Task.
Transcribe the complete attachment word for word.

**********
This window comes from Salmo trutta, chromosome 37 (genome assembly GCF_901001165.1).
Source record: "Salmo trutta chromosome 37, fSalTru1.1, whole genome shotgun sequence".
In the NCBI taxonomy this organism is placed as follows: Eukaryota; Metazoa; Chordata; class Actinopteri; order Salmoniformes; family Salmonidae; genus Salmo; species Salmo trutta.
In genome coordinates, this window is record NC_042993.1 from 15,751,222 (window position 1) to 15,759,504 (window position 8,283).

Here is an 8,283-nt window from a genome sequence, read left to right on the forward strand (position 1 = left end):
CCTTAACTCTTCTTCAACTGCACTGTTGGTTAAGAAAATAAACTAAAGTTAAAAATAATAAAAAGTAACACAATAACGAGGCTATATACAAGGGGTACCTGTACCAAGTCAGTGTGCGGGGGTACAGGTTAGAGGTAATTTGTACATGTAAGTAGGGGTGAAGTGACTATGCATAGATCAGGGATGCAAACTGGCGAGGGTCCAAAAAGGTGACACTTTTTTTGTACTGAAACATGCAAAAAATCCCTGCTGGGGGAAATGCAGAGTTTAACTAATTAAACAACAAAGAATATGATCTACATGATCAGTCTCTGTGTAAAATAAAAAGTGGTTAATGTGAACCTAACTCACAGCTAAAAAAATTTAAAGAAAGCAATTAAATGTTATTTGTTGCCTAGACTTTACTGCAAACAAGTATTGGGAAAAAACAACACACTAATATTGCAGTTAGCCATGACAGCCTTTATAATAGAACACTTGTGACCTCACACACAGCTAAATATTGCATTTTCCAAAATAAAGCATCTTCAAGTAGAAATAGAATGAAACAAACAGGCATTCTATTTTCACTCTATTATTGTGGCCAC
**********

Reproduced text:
This window comes from Salmo trutta, chromosome 37 (genome assembly GCF_901001165.1).
Source record: "Salmo trutta chromosome 37, fSalTru1.1, whole genome shotgun sequence".
In the NCBI taxonomy this organism is placed as follows: Eukaryota; Metazoa; Chordata; class Actinopteri; order Salmoniformes; family Salmonidae; genus Salmo; species Salmo trutta.
In genome coordinates, this window is record NC_042993.1 from 15,751,222 (window position 1) to 15,759,504 (window position 8,283).

Here is an 8,283-nt window from a genome sequence, read left to right on the forward strand (position 1 = left end):
CCTTAACTCTTCTTCAACTGCACTGTTGGTTAAGAAAATAAACTAAAGTTAAAAATAATAAAAAGTAACACAATAACGAGGCTATATACAAGGGGTACCTGTACCAAGTCAGTGTGCGGGGGTACAGGTTAGAGGTAATTTGTACATGTAAGTAGGGGTGAAGTGACTATGCATAGATCAGGGATGCAAACTGGCGAGGGTCCAAAAAGGTGACACTTTTTTTGTACTGAAACATGCAAAAAATCCCTGCTGGGGGAAATGCAGAGTTTAACTAATTAAACAACAAAGAATATGATCTACATGATCAGTCTCTGTGTAAAATAAAAAGTGGTTAATGTGAACCTAACTCACAGCTAAAAAAATTTAAAGAAAGCAATTAAATGTTATTTGTTGCCTAGACTTTACTGCAAACAAGTATTGGGAAAAAACAACACACTAATATTGCAGTTAGCCATGACAGCCTTTATAATAGAACACTTGTGACCTCACACACAGCTAAATATTGCATTTTCCAAAATAAAGCATCTTCAAGTAGAAATAGAATGAAACAAACAGGCATTCTATTTTCACTCTATTATTGTGGCCAC